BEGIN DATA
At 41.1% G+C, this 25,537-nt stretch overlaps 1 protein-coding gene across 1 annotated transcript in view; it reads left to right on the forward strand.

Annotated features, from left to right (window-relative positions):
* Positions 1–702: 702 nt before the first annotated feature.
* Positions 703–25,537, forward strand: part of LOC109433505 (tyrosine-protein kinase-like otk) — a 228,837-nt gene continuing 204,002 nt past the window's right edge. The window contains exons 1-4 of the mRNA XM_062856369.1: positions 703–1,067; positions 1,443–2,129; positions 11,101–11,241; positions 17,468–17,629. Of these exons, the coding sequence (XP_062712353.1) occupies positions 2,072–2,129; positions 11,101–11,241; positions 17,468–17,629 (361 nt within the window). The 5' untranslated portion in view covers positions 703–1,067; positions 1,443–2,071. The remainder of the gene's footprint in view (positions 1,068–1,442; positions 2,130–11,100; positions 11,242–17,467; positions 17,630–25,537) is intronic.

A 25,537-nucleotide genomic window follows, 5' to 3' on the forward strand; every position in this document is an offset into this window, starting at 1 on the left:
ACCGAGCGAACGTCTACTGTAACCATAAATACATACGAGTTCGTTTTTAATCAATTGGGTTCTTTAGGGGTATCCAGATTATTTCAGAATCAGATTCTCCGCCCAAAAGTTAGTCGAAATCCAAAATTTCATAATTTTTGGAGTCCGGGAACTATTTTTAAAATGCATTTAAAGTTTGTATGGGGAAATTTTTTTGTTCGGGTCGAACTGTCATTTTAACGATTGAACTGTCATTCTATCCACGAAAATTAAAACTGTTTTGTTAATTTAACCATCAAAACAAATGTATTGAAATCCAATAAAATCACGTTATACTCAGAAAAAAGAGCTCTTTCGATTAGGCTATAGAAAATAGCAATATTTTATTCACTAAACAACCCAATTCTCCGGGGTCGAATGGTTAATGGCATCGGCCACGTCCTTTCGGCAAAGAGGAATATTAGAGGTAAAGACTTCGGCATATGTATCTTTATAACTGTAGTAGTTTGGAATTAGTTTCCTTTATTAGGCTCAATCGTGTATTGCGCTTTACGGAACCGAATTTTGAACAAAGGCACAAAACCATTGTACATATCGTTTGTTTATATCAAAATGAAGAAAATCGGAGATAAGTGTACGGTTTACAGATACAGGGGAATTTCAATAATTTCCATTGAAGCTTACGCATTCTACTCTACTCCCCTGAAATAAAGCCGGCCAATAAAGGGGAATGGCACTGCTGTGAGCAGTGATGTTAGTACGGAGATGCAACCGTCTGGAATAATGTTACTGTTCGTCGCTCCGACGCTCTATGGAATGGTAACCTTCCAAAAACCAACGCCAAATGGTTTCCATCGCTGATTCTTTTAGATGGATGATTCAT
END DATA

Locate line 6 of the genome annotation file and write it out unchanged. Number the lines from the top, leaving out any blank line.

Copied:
ACCGAGCGAACGTCTACTGTAACCATAAATACATACGAGTTCGTTTTTAATCAATTGGGTTCTTTAGGGGTATCCAGATTATTTCAGAATCAGATTCTCCGCCCAAAAGTTAGTCGAAATCCAAAATTTCATAATTTTTGGAGTCCGGGAACTATTTTTAAAATGCATTTAAAGTTTGTATGGGGAAATTTTTTTGTTCGGGTCGAACTGTCATTTTAACGATTGAACTGTCATTCTATCCACGAAAATTAAAACTGTTTTGTTAATTTAACCATCAAAACAAATGTATTGAAATCCAATAAAATCACGTTATACTCAGAAAAAAGAGCTCTTTCGATTAGGCTATAGAAAATAGCAATATTTTATTCACTAAACAACCCAATTCTCCGGGGTCGAATGGTTAATGGCATCGGCCACGTCCTTTCGGCAAAGAGGAATATTAGAGGTAAAGACTTCGGCATATGTATCTTTATAACTGTAGTAGTTTGGAATTAGTTTCCTTTATTAGGCTCAATCGTGTATTGCGCTTTACGGAACCGAATTTTGAACAAAGGCACAAAACCATTGTACATATCGTTTGTTTATATCAAAATGAAGAAAATCGGAGATAAGTGTACGGTTTACAGATACAGGGGAATTTCAATAATTTCCATTGAAGCTTACGCATTCTACTCTACTCCCCTGAAATAAAGCCGGCCAATAAAGGGGAATGGCACTGCTGTGAGCAGTGATGTTAGTACGGAGATGCAACCGTCTGGAATAATGTTACTGTTCGTCGCTCCGACGCTCTATGGAATGGTAACCTTCCAAAAACCAACGCCAAATGGTTTCCATCGCTGATTCTTTTAGATGGATGATTCAT